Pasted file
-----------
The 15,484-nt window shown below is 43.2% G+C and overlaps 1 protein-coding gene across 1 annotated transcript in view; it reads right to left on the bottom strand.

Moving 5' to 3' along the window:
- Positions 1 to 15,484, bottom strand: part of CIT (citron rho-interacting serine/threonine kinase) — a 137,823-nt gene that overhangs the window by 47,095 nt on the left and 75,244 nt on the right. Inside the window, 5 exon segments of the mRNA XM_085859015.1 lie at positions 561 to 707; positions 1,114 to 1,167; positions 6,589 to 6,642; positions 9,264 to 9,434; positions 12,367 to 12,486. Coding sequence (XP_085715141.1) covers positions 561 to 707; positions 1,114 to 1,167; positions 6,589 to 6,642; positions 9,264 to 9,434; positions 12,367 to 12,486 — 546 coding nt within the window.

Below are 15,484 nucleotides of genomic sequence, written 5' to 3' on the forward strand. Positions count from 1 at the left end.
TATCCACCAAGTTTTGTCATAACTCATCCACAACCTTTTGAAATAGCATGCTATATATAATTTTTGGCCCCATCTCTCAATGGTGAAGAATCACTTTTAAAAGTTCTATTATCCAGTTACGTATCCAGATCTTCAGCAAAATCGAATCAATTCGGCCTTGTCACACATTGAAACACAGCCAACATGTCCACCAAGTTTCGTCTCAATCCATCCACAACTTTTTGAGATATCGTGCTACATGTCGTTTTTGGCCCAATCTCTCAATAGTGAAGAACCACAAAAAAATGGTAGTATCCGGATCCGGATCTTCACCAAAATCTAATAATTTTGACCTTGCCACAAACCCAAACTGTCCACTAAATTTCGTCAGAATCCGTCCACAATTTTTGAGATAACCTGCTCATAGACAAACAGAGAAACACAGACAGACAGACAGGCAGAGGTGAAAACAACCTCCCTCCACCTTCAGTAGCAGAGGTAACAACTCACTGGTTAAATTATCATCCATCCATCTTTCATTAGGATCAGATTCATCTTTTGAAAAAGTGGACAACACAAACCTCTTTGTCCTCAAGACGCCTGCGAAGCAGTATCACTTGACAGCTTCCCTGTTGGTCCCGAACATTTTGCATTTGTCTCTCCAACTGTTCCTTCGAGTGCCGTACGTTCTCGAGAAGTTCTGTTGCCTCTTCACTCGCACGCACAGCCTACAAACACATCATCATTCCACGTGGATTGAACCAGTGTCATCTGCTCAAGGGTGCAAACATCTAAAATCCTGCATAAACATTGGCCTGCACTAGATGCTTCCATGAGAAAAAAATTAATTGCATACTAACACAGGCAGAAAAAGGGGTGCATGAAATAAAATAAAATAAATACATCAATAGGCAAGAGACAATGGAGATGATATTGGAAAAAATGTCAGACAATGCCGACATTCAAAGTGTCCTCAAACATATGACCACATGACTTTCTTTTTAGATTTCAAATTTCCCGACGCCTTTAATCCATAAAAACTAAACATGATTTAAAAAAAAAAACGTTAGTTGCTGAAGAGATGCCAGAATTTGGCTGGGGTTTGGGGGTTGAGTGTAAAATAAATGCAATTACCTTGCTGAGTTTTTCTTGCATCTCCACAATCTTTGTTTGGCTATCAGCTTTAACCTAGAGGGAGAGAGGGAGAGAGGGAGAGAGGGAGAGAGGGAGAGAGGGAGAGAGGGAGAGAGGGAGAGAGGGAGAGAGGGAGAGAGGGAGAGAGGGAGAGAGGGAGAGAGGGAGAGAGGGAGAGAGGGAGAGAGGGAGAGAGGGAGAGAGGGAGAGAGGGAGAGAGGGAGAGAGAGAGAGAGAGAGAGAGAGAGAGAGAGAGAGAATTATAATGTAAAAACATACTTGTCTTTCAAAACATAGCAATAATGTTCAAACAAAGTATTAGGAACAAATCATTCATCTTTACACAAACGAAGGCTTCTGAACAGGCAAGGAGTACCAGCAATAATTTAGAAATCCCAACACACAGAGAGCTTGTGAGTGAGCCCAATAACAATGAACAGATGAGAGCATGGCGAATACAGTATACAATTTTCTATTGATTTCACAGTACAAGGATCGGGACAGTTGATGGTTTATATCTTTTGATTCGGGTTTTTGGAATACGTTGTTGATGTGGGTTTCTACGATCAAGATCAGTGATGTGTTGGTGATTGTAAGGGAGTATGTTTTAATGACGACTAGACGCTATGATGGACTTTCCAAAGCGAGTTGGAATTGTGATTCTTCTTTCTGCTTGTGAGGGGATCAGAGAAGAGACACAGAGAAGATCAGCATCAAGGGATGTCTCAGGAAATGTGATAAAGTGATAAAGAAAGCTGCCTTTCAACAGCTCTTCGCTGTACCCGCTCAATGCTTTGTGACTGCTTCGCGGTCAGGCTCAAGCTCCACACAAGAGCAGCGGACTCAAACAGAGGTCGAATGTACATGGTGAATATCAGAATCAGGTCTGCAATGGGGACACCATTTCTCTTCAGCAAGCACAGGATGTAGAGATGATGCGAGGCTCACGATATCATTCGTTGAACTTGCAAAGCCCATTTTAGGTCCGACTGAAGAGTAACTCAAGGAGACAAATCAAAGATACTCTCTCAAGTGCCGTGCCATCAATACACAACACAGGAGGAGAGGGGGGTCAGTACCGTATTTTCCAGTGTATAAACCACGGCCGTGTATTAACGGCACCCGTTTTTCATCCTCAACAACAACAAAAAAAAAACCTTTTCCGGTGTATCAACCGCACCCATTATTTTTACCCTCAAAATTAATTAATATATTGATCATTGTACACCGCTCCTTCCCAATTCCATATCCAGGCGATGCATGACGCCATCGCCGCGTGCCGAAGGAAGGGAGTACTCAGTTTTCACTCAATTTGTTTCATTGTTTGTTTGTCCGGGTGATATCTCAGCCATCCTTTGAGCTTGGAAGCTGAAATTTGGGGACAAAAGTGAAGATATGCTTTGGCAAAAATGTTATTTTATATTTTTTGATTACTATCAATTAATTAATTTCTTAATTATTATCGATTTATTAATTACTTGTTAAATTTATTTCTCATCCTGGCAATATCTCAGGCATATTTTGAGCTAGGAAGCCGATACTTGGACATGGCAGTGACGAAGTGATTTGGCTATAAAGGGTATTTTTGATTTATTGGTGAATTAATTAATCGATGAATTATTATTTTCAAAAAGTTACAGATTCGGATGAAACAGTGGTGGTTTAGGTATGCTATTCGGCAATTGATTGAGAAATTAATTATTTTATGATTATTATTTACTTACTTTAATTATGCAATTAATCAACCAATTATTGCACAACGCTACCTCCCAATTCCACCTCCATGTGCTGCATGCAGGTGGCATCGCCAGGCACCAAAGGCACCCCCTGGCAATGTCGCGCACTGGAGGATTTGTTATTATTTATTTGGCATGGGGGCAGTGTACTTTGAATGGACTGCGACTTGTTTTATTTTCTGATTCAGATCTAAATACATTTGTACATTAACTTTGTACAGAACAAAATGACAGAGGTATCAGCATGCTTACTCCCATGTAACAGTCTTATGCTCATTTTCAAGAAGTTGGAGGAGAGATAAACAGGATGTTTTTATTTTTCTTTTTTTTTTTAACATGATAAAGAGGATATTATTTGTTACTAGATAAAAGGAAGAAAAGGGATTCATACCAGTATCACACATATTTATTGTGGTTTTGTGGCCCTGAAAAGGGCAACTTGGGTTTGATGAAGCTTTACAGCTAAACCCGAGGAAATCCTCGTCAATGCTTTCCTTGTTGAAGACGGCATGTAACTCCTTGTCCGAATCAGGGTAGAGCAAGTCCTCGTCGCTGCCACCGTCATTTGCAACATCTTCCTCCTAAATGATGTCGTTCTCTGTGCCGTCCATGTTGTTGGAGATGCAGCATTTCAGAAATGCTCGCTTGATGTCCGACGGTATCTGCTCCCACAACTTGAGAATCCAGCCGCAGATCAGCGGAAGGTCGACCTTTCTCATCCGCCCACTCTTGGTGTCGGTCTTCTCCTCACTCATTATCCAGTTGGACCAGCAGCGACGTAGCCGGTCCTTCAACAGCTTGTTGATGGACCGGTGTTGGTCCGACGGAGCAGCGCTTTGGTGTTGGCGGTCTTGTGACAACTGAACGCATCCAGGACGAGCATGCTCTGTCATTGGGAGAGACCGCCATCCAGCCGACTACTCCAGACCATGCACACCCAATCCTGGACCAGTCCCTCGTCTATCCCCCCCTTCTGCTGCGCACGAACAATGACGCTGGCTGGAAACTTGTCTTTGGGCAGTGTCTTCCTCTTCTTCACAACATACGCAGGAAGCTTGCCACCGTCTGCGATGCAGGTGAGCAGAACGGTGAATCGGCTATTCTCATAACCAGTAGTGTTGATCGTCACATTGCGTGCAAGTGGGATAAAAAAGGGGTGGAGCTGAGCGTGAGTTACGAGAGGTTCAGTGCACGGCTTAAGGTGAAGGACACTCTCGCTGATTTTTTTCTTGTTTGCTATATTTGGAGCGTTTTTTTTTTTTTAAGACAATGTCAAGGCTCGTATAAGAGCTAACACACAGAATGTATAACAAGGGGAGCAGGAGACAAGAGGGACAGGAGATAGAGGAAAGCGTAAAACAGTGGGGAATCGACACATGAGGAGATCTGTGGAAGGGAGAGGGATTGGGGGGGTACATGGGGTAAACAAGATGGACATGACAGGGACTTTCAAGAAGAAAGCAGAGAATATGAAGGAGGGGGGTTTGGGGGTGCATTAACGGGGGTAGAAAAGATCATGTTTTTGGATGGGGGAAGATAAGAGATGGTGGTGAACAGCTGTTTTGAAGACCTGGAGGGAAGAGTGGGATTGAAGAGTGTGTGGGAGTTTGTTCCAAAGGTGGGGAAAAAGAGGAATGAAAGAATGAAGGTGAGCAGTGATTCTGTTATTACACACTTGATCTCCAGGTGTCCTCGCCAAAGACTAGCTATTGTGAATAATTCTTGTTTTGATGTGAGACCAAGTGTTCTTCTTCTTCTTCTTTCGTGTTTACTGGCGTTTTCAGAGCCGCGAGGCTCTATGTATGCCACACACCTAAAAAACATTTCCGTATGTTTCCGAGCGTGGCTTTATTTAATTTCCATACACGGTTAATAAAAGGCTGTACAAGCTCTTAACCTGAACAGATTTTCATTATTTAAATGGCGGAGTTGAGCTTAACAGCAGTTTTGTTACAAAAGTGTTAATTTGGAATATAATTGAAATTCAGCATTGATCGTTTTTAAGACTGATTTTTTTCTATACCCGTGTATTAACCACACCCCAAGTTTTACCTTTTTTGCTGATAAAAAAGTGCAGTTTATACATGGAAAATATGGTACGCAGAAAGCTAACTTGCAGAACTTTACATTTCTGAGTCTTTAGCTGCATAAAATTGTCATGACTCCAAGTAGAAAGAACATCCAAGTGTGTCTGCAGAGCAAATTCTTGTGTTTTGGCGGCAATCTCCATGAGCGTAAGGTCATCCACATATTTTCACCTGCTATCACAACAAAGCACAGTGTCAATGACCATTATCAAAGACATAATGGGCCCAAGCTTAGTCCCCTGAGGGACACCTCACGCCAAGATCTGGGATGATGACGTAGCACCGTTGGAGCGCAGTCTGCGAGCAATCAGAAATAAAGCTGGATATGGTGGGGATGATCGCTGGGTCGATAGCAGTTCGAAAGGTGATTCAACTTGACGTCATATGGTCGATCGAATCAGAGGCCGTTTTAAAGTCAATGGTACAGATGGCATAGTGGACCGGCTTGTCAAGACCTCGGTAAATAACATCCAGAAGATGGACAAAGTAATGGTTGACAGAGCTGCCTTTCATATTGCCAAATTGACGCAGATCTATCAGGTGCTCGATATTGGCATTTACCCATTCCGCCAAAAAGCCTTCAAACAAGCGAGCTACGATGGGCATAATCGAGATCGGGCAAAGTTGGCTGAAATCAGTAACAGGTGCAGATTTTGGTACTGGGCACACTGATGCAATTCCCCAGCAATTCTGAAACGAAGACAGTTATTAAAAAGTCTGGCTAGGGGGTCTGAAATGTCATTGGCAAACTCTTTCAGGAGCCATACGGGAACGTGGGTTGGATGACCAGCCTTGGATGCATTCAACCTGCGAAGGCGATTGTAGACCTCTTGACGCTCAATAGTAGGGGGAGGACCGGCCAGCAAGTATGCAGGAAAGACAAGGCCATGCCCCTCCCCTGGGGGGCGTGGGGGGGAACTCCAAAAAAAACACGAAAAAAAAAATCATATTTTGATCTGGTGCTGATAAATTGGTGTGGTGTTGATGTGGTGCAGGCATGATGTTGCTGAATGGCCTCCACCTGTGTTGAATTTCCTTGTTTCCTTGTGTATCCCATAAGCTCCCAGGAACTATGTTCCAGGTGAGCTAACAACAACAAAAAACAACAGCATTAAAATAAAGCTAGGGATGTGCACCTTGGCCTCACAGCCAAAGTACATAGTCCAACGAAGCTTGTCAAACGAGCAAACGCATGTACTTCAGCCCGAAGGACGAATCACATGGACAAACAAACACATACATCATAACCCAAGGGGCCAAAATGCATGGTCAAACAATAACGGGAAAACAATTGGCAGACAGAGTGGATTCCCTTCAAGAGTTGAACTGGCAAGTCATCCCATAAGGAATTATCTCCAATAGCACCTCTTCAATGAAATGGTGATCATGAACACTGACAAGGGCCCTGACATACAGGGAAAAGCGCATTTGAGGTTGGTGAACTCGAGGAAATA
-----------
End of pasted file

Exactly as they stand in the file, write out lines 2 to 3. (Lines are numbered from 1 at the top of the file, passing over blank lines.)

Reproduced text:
Moving 5' to 3' along the window:
- Positions 1 to 15,484, bottom strand: part of CIT (citron rho-interacting serine/threonine kinase) — a 137,823-nt gene that overhangs the window by 47,095 nt on the left and 75,244 nt on the right. Inside the window, 5 exon segments of the mRNA XM_085859015.1 lie at positions 561 to 707; positions 1,114 to 1,167; positions 6,589 to 6,642; positions 9,264 to 9,434; positions 12,367 to 12,486. Coding sequence (XP_085715141.1) covers positions 561 to 707; positions 1,114 to 1,167; positions 6,589 to 6,642; positions 9,264 to 9,434; positions 12,367 to 12,486 — 546 coding nt within the window.